Atrocious (2010)

I’m quite good at suspending my disbelief. Trust me, when it comes to horror, I have a very limber set of standards in that department.

And as much as I liked Atrocious, a found-footage frightener from Spain, I had some serious reservations believing that central characters July (Clara Morelada) and her brother Cristian (Cristian Valencia), would continue to schlep their camcorders around after figuring out that a fiendish killer is stalking them at their family’s rural retreat.

“Oh my God, there’s a fiendish killer in the house with us! Do you have a spare battery pack?”

Uh huh. It’s a shame too, because Atrocious has the makings of a crackerjack movie.

Teen siblings July and Cristian are spending their vacation with Mom (Chus Pereiro), Dad (Xavi Doz), and adorable kid brother Jose (Sergi Martin) at a Spanish country estate that comes equipped with its own massive hedge maze.

The pair fancy themselves as intrepid ghost-hunting, mystery solvers so they bring along two video cameras, which is a stroke of luck for the cops when they discovery that everyone’s been murdered about a week later.

After sifting through 37 hours of footage, the final cut serves as the movie itself. If you surmised that there would be an abundance of chaotic night scenes frantically shot by the protagonists whilst lost in the hedge maze, give yourself a gold star.

There is some first-rate fright footage here. And the actors playing July and Cristian are very good, very natural. Atrocious is worth the time it takes to watch, but the surfeit of film (not to mention battery power) is a contrivance that each viewer will have to sort out for themselves.

It doesn’t ruin the experience, but you may find yourself (as I did) shouting, “Oh come on, already!” at the screen on several occasions.

Grave Encounters (2011)

A ghost-chasing reality show crew makes the mistake of choosing a location that is actually, you know, haunted.

The intrepid Grave Encounters team decides to investigate the laundry list of paranormal events at the old Collingwood Mental Hospital, where “thousands” of patients were lobotomized, neglected, and otherwise discouraged in their quests for a sound mind.

Manic team leader Lance Preston (Sean Rogerson), loaded down with the latest in ghostbuster technology, hopes they’ll find evidence of a real haunting.

Careful what you wish for, dude.

It’s been a few moons since I reviewed a “found footage” feature, and I’m glad I found this one. Stylistic similarities aside, I dig Grave Encounters more than The Blair Witch Project. (Dig? Grave? See what I did there?)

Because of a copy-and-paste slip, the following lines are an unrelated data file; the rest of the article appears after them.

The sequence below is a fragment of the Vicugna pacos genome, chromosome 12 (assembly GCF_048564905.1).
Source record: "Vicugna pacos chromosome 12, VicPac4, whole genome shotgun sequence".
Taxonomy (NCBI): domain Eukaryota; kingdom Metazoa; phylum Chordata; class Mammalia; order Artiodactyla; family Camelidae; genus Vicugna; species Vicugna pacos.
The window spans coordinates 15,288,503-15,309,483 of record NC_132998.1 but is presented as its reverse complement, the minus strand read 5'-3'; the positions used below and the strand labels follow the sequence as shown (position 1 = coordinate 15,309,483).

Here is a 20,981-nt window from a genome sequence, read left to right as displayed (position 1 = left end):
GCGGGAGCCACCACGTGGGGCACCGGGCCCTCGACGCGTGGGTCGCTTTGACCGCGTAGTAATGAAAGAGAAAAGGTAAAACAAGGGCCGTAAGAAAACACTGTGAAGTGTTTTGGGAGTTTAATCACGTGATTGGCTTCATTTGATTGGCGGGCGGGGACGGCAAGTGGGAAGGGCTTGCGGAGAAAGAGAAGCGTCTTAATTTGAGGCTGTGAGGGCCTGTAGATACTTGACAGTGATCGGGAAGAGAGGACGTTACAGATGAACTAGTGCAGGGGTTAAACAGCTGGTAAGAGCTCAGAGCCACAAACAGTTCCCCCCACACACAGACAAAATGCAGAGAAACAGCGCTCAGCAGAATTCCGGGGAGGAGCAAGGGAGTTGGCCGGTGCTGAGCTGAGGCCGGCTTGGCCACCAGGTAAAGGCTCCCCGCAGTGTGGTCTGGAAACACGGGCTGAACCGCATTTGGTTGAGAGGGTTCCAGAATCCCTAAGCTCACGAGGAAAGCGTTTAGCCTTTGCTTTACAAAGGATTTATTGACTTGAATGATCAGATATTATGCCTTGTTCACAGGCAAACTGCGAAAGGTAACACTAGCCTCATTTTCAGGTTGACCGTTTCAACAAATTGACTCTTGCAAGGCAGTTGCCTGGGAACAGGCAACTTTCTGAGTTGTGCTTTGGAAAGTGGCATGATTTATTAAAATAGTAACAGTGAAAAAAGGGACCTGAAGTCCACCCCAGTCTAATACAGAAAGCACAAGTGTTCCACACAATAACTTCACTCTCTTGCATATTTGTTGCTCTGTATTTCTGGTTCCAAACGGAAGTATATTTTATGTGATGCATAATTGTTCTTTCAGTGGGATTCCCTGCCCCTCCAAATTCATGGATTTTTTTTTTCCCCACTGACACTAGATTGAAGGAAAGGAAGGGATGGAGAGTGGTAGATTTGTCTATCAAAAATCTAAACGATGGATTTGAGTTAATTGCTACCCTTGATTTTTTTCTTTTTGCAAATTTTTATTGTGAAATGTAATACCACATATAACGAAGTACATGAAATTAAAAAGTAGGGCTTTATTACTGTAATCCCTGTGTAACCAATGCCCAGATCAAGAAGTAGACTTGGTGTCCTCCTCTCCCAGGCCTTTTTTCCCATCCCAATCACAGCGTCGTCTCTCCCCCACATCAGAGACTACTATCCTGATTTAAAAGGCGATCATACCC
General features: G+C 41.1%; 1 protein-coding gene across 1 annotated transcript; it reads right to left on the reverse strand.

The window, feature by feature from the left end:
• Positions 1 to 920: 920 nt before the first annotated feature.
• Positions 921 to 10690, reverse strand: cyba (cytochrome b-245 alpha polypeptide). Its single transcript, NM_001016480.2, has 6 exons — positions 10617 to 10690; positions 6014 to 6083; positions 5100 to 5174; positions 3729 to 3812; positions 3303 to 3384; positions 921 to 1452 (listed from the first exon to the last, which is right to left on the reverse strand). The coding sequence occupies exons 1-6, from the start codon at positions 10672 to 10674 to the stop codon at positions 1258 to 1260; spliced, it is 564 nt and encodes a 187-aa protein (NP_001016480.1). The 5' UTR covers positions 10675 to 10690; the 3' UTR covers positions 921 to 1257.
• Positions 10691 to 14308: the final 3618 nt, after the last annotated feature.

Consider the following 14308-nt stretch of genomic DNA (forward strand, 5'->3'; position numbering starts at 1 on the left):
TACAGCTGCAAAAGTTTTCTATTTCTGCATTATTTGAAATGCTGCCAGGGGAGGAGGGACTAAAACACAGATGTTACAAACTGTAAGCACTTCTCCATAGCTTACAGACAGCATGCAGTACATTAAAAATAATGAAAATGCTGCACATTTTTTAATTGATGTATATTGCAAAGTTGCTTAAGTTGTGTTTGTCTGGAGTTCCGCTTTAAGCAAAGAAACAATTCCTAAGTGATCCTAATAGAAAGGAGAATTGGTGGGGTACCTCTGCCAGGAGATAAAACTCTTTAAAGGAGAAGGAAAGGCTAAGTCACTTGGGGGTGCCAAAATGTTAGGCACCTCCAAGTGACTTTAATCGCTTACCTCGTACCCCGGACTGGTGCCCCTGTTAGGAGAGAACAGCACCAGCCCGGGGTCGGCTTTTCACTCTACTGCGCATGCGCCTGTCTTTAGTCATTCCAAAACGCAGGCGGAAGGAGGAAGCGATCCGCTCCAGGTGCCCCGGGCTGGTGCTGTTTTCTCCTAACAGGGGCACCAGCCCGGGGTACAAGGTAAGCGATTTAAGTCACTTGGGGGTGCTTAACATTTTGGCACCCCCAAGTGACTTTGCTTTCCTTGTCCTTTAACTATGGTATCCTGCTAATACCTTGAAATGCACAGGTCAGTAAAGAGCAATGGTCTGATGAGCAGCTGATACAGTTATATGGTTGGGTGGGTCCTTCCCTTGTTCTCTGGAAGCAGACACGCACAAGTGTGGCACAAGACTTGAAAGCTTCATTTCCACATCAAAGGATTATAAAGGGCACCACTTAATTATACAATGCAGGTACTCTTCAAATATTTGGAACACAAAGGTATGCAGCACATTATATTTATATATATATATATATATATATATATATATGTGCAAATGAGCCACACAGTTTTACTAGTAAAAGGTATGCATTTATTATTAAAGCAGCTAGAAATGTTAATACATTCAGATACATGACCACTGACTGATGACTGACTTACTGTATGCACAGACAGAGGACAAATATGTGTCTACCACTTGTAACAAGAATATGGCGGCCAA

True, TBWP came first, but to me, the scariest thing about that particular film, was the inability of its characters to camp successfully. Frankly, it hasn’t aged well.

Grave Encounters is a much less “subtle” movie, and the fright factor is much higher. Sure, most of the time, less is more. The suggestion of terror is more effective than beating you over the head with a bag of ghosts (see the original version of The Haunting, and the vapid remake with Owen Wilson and Catherine Zeta-Jones. Or better yet, just watch the original.)

Here is an exception to the rule. The Vicious Brothers, who wrote and directed, like to reveal their spooks, but they do so in an artful manner, staggering the flow of genuine frights in unpredictable ways.

Some scenes build to an expected payoff—and then it doesn’t happen. But it will. Later. When you’re not looking for it. Original premise? Hell to the no. Fun? Affirmative.

Behind the Mask: The Rise of Leslie Vernon (2006)

Humor in horror movies is a tricky thing. It’s a great tension reliever, but too much, too often, and you end up watching a “spoof.” (Spoof = lame). Director Scott Glosserman strikes a judicious balance of horror and ha-ha in Behind the Mask, a faux documentary about a film crew of college students shadowing a wannabe serial killer.

As Leslie, the cheerful, upbeat (but very focused) killer, Nathan Baesel brings vast amounts of nuance to a role that could have been a corny caricature. In fact, he kind of reminds me of Rob Lowe’s character in Parks & Recreation, a most amiable and chatty fellow.

He is by turns funny, cunning, weird, and frightening as a man who has chosen to do battle against the forces of good. (“There can’t be good without evil,” he explains.) The lion’s share of the film details Leslie’s extensive preparations as he stalks his victim, a pretty waitress named Taylor (Angela Goethals).

The real hook is that Leslie takes great pains to debunk the supernatural aspects of cinematic serial killers like Jason Voorhees, Michael Meyers, and Freddy Krueger. He trains relentlessly, studies the disappearing tricks of Houdini, practices yoga, and gets sage advice from Eugene (the always excellent Scott Wilson), a retired killer who lives next door.

It’s a smart film and no one behaves in predictable fashion—unless it’s part of the stalking-and-killing ritual. Small parts featuring Robert Englund as Leslie’s “Ahab,” Dr. Halloran (a ringer for Donald Pleasance in Halloween), and tiny Zelda Rubenstein as the librarian with a red herring, add to the fun.

Behind the Mask is a highly ambitious little movie that brings brains to the table.